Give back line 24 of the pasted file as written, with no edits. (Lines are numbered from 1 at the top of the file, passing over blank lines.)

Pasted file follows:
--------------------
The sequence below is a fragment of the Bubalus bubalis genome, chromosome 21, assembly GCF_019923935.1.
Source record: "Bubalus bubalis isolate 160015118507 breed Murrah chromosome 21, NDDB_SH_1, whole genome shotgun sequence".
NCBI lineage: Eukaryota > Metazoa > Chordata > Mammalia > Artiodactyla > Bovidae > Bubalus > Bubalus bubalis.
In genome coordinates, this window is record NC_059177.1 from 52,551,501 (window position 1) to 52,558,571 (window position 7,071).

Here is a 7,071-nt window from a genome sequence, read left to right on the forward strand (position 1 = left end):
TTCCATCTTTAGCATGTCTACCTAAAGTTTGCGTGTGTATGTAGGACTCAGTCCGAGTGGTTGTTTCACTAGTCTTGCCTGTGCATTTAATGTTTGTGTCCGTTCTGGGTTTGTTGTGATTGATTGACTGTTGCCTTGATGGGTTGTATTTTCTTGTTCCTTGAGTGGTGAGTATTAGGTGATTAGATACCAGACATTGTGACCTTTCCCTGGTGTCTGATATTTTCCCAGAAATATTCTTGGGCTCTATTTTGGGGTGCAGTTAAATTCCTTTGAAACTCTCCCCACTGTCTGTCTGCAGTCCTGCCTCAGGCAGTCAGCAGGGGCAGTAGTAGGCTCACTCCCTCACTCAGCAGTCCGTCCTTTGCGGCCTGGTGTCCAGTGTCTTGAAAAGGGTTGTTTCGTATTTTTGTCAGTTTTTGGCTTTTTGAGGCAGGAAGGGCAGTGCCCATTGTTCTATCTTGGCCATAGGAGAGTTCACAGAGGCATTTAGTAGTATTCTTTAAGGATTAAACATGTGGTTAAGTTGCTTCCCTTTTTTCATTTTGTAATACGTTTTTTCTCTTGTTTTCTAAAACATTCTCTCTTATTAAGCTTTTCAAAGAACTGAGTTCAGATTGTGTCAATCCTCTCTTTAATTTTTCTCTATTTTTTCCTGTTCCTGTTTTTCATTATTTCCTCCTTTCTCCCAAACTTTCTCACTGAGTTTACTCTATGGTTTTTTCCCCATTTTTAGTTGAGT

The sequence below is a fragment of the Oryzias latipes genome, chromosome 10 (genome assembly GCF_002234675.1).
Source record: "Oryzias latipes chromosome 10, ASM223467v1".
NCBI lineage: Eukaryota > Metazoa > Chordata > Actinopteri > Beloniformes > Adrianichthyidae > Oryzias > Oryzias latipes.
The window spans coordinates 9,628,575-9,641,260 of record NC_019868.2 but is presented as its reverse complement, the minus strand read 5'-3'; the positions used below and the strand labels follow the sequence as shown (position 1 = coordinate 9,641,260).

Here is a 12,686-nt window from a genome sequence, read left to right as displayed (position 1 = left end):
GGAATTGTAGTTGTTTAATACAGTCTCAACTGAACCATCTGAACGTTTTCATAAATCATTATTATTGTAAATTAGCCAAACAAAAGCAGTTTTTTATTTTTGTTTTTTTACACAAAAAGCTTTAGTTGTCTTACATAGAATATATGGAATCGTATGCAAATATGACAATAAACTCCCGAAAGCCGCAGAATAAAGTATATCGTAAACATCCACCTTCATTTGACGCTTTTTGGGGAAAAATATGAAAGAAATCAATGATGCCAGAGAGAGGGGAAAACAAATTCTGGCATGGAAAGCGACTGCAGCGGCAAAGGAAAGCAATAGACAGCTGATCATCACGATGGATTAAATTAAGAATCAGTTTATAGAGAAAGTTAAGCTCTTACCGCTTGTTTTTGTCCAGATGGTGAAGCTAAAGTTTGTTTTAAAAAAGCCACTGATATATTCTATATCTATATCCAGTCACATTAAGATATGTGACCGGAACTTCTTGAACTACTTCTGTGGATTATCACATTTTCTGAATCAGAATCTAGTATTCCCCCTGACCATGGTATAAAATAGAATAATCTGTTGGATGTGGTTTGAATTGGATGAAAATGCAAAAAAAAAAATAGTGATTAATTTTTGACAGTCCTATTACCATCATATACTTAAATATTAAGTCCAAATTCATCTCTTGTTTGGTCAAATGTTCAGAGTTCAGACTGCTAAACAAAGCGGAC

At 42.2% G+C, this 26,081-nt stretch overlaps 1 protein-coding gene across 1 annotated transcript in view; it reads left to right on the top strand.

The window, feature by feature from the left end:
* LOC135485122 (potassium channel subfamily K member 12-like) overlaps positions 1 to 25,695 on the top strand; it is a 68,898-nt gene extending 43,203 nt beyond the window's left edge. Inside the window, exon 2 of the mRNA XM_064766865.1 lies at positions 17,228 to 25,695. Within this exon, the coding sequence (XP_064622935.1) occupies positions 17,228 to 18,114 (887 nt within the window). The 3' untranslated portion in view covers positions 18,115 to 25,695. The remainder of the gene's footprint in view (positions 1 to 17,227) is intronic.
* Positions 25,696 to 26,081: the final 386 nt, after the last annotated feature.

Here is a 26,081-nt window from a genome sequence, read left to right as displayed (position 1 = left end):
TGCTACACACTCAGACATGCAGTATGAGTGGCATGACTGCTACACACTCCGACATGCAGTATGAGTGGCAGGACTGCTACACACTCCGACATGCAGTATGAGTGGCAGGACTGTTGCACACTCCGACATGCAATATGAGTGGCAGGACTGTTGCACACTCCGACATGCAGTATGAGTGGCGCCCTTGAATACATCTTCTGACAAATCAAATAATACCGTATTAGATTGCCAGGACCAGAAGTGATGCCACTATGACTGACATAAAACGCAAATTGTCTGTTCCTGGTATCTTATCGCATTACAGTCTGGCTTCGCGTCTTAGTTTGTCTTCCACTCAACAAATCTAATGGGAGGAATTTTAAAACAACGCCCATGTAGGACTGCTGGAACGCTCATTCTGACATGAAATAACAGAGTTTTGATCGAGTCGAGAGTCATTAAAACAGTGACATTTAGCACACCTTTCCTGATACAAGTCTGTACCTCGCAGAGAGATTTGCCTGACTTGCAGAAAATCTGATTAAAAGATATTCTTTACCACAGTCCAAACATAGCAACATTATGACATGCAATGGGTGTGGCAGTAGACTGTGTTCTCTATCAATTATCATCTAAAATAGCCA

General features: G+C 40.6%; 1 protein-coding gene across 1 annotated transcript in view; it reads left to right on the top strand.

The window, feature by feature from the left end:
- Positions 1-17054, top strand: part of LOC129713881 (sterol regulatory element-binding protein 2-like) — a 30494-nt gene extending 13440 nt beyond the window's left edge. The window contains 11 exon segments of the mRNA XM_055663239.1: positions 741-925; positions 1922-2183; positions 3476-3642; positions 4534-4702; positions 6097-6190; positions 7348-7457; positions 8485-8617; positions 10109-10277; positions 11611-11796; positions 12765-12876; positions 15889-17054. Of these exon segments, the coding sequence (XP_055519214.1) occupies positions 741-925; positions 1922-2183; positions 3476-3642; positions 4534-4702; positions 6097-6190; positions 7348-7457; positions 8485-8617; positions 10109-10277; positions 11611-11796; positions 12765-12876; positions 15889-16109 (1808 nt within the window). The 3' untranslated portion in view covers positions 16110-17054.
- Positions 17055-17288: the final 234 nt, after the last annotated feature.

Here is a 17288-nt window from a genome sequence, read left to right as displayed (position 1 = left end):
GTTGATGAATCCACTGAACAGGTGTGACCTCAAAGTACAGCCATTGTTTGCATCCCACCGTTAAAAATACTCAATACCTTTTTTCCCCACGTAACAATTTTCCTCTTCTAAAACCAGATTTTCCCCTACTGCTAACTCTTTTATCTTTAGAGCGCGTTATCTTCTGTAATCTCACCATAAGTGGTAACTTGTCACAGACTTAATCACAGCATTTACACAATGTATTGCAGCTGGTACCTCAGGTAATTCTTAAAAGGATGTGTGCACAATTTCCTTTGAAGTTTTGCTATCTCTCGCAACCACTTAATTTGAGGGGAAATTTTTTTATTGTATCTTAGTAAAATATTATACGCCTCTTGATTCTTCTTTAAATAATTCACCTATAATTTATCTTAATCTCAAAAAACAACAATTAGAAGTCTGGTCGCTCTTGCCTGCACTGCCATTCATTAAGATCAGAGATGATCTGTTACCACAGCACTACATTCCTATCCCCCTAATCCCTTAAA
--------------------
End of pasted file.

GTTGATGAATCCACTGAACAGGTGTGACCTCAAAGTACAGCCATTGTTTGCATCCCACCGTTAAAAATACTCAATACCTTTTTTCCCCACGTAACAATTTTCCTCTTCTAAAACCAGATTTTCCCCTACTGCTAACTCTTTTATCTTTAGAGCGCGTTATCTTCTGTAATCTCACCATAAGTGGTAACTTGTCACAGACTTAATCACAGCATTTACACAATGTATTGCAGCTGGTACCTCAGGTAATTCTTAAAAGGATGTGTGCACAATTTCCTTTGAAGTTTTGCTATCTCTCGCAACCACTTAATTTGAGGGGAAATTTTTTTATTGTATCTTAGTAAAATATTATACGCCTCTTGATTCTTCTTTAAATAATTCACCTATAATTTATCTTAATCTCAAAAAACAACAATTAGAAGTCTGGTCGCTCTTGCCTGCACTGCCATTCATTAAGATCAGAGATGATCTGTTACCACAGCACTACATTCCTATCCCCCTAATCCCTTAAA